Why U.S. troop drawdown is a complicated affair
Stephen Ndegwa
U.S. soldiers inspect the site of suicide car bombing in Kabul, Afghanistan, May 17, 2015. /Xinhua

U.S. soldiers inspect the site of suicide car bombing in Kabul, Afghanistan, May 17, 2015. /Xinhua

Editor's note: Stephen Ndegwa is a Nairobi-based communication expert, lecturer-scholar at the United States International University-Africa, author and international affairs columnist. The article reflects the author's opinions, and not necessarily the views of CGTN.

The recent announcement by the U.S. Department of Defense to withdraw American troops from Afghanistan and Iraq has drawn mixed reactions both at home and abroad. In a statement on November 17, the Pentagon stated that plans are underway to reduce U.S. soldiers in Afghanistan from 4,500 to 2,500 and in Iraq from 3,000 to 2,500 by mid-2021.

The announcement was surprising due to the fact that such a momentous decision is being made at a time when President Donald Trump is at the tail end of his four-year term in office. The view would be that the projected winner Joe Biden would take this up once he assumes office on January 20.

Some bi-partisan voices have applauded the recent announcement by the Pentagon on the Afghan-Iraq troop withdrawal. One of them is Chairman of the House Armed Services Committee Representative Adam Smith, who said "reducing our forward deployed footprint in Afghanistan down to 2,500 troops is the right policy decision."

On the opposing side are voices like that of Senate Majority Leader Republican Mitch McConnell who warned that "a rapid withdrawal of U.S. forces from Afghanistan now would hurt our allies and delight the people who wish us harm." This school of thought sees the withdrawal as a grave risk of exposing U.S. interests to terror attacks.

It is not an easy predicament, with the Biden transition team yet to comment on the announcement. However, Biden was cognizant of the fact that it could be time to end the long-standing Afghanistan engagement, although he advocated in undertaking the exercise "in a manner that ensures we both guard against threats to our homeland and never have to go back."

Biden's policy pronouncement on this matter is still a gray area as he is yet to categorically state his personal stand or even that of the Democratic Party on the status and future of America's troops abroad.

Consequently, questions are being raised about the urgency of the matter, seeing that it is timed to take place by January 15, a few days before Trump finally vacates office. Is it a case of indulging Trump in one of his campaign pledges and subsequent wishes to put an end to what he says are expensive and needless U.S. battles overseas?

Given, the action is within Trump's "America First" mantra which is based on his decision to withdraw U.S. forces from several critical joint operations strewn across the globe, saying that allies should help meet the steep costs of deploying and maintaining the soldiers on their lands. 

The decision to withdraw from the North Atlantic Treaty Organization (NATO) accusing its members of over-burdening America with the body's financial upkeep is a good example.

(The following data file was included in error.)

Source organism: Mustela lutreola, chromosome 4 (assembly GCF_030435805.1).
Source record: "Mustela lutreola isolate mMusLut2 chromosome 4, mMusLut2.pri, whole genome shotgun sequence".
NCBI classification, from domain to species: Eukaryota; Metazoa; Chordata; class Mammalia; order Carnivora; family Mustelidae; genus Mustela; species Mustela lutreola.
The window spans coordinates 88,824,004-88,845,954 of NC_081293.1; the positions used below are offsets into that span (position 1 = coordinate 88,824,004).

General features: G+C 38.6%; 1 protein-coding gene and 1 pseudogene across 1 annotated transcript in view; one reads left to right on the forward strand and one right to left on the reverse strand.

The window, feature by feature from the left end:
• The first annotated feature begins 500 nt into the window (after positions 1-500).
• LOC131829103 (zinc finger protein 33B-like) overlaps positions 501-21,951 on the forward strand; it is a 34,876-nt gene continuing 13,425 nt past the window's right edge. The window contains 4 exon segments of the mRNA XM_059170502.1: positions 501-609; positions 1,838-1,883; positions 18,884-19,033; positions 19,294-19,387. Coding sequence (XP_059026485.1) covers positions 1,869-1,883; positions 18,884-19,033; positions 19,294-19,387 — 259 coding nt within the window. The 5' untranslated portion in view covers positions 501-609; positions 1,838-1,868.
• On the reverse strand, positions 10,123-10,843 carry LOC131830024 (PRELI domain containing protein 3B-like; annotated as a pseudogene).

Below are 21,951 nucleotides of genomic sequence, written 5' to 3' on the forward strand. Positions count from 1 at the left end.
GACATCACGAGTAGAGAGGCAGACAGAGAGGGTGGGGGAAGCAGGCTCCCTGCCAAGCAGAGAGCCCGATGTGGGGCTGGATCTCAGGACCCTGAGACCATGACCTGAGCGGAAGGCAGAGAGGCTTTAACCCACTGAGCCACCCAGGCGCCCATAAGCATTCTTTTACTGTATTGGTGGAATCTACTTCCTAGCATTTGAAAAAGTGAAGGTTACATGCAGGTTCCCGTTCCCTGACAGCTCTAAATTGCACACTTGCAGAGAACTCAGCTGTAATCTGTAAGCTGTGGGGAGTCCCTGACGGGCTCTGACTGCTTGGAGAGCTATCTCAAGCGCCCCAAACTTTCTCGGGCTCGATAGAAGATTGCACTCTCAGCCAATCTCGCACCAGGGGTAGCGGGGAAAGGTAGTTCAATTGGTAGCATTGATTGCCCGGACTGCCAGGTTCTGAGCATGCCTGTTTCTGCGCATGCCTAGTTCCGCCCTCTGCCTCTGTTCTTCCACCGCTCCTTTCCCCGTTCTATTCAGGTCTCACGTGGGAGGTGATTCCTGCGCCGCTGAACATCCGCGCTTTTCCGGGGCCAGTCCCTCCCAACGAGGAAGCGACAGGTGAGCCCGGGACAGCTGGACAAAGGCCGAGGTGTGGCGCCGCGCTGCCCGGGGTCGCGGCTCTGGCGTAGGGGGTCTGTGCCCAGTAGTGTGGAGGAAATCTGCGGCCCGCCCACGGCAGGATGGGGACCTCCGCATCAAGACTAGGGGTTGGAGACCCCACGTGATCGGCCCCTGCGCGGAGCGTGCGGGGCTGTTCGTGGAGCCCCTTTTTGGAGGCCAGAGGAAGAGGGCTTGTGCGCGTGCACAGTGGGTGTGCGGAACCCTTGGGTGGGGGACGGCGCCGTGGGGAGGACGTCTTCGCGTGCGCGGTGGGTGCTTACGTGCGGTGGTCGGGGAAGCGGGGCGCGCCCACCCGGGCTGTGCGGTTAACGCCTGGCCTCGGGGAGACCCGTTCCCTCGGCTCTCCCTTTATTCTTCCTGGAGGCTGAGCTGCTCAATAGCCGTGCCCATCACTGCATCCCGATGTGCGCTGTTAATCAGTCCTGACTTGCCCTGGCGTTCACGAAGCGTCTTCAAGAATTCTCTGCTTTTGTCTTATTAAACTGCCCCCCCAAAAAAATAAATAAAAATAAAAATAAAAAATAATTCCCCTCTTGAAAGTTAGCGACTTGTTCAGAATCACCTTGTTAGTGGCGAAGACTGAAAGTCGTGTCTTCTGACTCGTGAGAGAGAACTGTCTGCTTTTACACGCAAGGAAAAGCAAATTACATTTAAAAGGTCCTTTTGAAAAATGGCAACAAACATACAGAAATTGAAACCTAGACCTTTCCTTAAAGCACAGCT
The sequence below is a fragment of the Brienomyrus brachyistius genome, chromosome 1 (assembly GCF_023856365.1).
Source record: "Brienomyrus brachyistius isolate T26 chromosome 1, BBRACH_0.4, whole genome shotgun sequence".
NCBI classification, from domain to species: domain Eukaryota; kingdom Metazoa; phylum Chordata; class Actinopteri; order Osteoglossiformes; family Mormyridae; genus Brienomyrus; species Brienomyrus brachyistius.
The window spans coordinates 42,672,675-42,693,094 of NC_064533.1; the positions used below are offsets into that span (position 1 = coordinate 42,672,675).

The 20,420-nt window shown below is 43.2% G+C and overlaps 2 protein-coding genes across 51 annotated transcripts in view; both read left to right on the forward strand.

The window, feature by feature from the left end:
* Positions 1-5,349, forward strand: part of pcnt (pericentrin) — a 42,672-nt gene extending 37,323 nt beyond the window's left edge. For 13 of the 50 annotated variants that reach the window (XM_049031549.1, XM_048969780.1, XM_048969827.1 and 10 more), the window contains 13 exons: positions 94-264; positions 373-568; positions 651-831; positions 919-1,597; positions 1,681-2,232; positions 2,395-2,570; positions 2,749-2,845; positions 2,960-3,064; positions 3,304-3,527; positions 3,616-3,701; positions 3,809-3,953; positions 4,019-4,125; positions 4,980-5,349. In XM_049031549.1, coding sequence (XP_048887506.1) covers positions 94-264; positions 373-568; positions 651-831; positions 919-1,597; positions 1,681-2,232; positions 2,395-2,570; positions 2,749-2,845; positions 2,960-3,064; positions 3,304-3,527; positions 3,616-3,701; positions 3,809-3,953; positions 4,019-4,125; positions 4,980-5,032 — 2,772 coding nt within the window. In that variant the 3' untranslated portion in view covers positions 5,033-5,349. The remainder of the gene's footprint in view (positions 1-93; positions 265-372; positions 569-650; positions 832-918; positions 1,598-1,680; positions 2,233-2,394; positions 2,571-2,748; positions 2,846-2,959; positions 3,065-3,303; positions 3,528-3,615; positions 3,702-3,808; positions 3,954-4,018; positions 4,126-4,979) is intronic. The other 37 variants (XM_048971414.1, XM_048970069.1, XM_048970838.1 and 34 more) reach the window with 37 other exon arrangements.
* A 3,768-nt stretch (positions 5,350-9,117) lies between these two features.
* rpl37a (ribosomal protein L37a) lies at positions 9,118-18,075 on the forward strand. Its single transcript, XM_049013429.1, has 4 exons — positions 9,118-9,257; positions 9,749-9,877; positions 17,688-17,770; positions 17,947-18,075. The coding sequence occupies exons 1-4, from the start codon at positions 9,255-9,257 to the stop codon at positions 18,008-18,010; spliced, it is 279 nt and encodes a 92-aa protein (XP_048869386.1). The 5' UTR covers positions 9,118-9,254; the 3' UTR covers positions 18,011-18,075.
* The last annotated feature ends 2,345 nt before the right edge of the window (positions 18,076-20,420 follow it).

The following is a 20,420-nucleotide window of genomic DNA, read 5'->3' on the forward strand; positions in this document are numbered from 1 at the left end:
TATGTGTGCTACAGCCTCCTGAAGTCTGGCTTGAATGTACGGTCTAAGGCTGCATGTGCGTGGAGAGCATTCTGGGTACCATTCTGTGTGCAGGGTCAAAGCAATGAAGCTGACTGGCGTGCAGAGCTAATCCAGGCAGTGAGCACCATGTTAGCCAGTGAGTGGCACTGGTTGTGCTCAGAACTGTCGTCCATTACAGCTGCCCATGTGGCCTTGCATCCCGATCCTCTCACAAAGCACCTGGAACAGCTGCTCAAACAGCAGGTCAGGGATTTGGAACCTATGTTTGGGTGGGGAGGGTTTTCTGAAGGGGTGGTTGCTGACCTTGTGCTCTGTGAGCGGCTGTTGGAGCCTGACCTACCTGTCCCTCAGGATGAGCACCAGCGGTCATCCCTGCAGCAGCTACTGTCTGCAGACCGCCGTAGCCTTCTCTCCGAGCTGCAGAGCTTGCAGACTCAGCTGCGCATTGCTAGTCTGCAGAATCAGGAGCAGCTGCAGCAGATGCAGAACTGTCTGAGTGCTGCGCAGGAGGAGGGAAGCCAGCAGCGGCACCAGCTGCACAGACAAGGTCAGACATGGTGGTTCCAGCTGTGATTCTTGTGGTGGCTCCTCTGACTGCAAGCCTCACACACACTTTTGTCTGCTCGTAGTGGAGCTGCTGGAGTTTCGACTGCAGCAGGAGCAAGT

On June 5, the Wall Street Journal reported that Trump had ordered a drastic reduction of U.S. troops in Germany from 34,674 service members to a ceiling of 25,000 in September. According to statistics from Defense Manpower Data Center at the time, this would place Germany in the third position of countries hosting the highest number of U.S. troops after Japan and South Korea, with Italy and the UK coming in fourth and fifth, respectively. 

In 2019, the Pentagon estimated the cost for overseas presence at $21 billion covering expenses like military pay, operations spending and military construction.

The Pentagon seen from an airplane over Washington, D.C., U.S., July 11, 2018. /Xinhua

The Pentagon seen from an airplane over Washington, D.C., U.S., July 11, 2018. /Xinhua

Trump must have realized that withdrawing troops abroad is much more than a political decision. There are so many forces involved and logistical nightmares to overcome, which has hampered the speed and ease with which he would have liked to see the withdrawals happen. It will also take billions of dollars to take the troops back home.

Then what happens to future deployments if such dire need arises, which is what Biden alluded to in his cautionary statement? After withdrawal, will future U.S. presidents be forced to resend or replenish troops in hotspots where the country's major geopolitical interests lie? What about the utilization of the sophisticated military infrastructure left behind?

Going by these developments, no one expects the U.S. to shore up its poor ranking among the countries that have contributed troops to the UN peace keeping missions. Due to the huge presence of its troops as an individual country, the superpower seems to have let other countries shoulder the burden of the collective UN security responsibility. 

Biden has also indicated that he wants to stay several of Trump's unilateral decisions. Going forward, only time will tell his approach in handling the withdrawal of U.S. forces from foreign lands, and what this will mean to the evolving geopolitical dynamics.

But the full impact of the Afghan and Iraq drawdown will not be apparent until the coronavirus pandemic has been subdued and conflict situations return to their default positions. The withdrawals could eventually end up either as a wise decision or a regrettable gamble.

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